Harrumph!

Anyway, after all that, I've had a much-needed nap. Bliss. Tonight, I might look at Hallsfoot a little more, and then there's Mock the Week and 8 out of 10 Cats on TV, hurrah. Talking of which, I am loving Lost in Austen, which I watched last night. Elliot Cowan is the best Mr Darcy I've seen. Hot stuff and sharp, focused characterisation - well done, sir! That first almost-kissing scene was far sexier than Colin F's wet shirt moment, and indeed better than Elliot's wet shirt moment. Here's a picture of the man, just to cheer us all up:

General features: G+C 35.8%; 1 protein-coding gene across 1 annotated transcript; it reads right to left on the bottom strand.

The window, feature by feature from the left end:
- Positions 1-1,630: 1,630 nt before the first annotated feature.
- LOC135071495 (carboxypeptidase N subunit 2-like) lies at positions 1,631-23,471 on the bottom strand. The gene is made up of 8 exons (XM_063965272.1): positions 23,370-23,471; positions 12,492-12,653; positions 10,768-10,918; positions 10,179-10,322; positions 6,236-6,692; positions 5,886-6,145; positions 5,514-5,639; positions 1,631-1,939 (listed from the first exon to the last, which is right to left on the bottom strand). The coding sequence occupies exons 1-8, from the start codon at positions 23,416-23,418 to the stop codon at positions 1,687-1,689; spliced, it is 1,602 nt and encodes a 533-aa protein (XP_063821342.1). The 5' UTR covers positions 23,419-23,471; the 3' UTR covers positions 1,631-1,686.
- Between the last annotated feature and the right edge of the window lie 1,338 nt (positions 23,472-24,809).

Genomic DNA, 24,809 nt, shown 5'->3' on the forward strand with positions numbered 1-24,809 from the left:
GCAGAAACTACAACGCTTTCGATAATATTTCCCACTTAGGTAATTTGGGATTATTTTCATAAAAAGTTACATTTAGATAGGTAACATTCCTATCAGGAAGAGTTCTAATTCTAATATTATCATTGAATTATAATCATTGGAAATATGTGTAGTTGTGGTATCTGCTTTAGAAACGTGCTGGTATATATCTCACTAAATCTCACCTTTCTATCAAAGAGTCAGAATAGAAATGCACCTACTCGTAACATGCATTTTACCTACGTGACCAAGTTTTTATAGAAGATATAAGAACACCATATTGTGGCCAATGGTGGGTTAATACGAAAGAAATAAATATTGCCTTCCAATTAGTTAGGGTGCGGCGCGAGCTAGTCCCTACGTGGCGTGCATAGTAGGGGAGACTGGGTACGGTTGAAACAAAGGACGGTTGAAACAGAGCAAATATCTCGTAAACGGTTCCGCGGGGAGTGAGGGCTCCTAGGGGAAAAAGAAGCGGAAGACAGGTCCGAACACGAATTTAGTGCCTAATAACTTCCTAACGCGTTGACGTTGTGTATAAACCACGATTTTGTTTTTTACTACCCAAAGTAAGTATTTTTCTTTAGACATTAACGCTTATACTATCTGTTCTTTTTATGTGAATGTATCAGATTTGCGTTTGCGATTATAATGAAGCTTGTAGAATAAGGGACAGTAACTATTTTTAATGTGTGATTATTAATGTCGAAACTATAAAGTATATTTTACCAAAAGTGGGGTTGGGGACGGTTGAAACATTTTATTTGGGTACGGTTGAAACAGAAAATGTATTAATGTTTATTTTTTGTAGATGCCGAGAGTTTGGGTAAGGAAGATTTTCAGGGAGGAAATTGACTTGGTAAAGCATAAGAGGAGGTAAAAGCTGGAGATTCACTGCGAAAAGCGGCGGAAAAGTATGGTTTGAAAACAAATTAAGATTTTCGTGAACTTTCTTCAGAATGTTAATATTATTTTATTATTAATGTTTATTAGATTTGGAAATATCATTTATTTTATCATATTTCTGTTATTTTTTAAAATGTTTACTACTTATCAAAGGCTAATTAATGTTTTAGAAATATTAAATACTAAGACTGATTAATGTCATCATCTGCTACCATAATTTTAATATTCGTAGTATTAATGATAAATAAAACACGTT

And here's a picture below of the man in character as Mr Darcy. Also cheery!

Ooh, and I've decided to make a daily total of the time spent waiting for The Gifting to get a reaction. Today I'll add in a few extra facts about the process of being a writer that you may not have realised - just for the fun of it, eh!:

Time since The Gifting submission to publishers: 3 months, 4 weeks and 1 day.
Number of responses: 0 out of 11
Number of times publishers have been reminded by agent: 1
Number of times author has been in tears about the process: 5
Number of times author has felt like crying: c20, but it's hard to be accurate here. It might be more - probably is, really.
Number of times author has felt remotely hopeful: 2.

Ah well, we struggle on in the silence, eh ...

Today's nice things:

1. Writing some of Hallsfoot
2. The story critique
3. Cowan's version of Mr D
4. TV.

Anne Brooke
Anne's website